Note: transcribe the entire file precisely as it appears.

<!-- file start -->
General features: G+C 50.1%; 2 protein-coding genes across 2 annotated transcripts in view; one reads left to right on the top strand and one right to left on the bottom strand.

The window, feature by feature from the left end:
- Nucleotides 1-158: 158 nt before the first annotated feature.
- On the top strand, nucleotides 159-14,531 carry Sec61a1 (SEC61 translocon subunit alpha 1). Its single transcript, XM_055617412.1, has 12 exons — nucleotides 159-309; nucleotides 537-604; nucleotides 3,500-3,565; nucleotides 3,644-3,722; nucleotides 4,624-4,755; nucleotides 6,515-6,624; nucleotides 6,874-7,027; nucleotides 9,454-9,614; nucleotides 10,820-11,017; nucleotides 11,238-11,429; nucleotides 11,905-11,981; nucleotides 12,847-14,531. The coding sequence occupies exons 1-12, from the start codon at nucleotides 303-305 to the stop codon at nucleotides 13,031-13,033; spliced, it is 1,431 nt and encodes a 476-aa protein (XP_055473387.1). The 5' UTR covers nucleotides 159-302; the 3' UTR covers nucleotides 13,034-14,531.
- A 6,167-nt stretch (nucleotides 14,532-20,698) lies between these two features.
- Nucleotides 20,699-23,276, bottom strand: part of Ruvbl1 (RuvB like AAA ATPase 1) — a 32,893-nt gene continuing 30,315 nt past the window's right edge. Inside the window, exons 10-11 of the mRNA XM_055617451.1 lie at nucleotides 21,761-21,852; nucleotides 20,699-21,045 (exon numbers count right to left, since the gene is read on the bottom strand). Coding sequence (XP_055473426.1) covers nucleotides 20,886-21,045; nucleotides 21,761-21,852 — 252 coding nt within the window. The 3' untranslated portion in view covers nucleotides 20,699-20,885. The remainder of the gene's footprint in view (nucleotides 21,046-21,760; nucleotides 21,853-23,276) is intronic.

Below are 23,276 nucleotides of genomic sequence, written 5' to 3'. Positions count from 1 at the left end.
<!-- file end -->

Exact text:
General features: G+C 50.1%; 2 protein-coding genes across 2 annotated transcripts in view; one reads left to right on the top strand and one right to left on the bottom strand.

The window, feature by feature from the left end:
- Nucleotides 1-158: 158 nt before the first annotated feature.
- On the top strand, nucleotides 159-14,531 carry Sec61a1 (SEC61 translocon subunit alpha 1). Its single transcript, XM_055617412.1, has 12 exons — nucleotides 159-309; nucleotides 537-604; nucleotides 3,500-3,565; nucleotides 3,644-3,722; nucleotides 4,624-4,755; nucleotides 6,515-6,624; nucleotides 6,874-7,027; nucleotides 9,454-9,614; nucleotides 10,820-11,017; nucleotides 11,238-11,429; nucleotides 11,905-11,981; nucleotides 12,847-14,531. The coding sequence occupies exons 1-12, from the start codon at nucleotides 303-305 to the stop codon at nucleotides 13,031-13,033; spliced, it is 1,431 nt and encodes a 476-aa protein (XP_055473387.1). The 5' UTR covers nucleotides 159-302; the 3' UTR covers nucleotides 13,034-14,531.
- A 6,167-nt stretch (nucleotides 14,532-20,698) lies between these two features.
- Nucleotides 20,699-23,276, bottom strand: part of Ruvbl1 (RuvB like AAA ATPase 1) — a 32,893-nt gene continuing 30,315 nt past the window's right edge. Inside the window, exons 10-11 of the mRNA XM_055617451.1 lie at nucleotides 21,761-21,852; nucleotides 20,699-21,045 (exon numbers count right to left, since the gene is read on the bottom strand). Coding sequence (XP_055473426.1) covers nucleotides 20,886-21,045; nucleotides 21,761-21,852 — 252 coding nt within the window. The 3' untranslated portion in view covers nucleotides 20,699-20,885. The remainder of the gene's footprint in view (nucleotides 21,046-21,760; nucleotides 21,853-23,276) is intronic.

Below are 23,276 nucleotides of genomic sequence, written 5' to 3'. Positions count from 1 at the left end.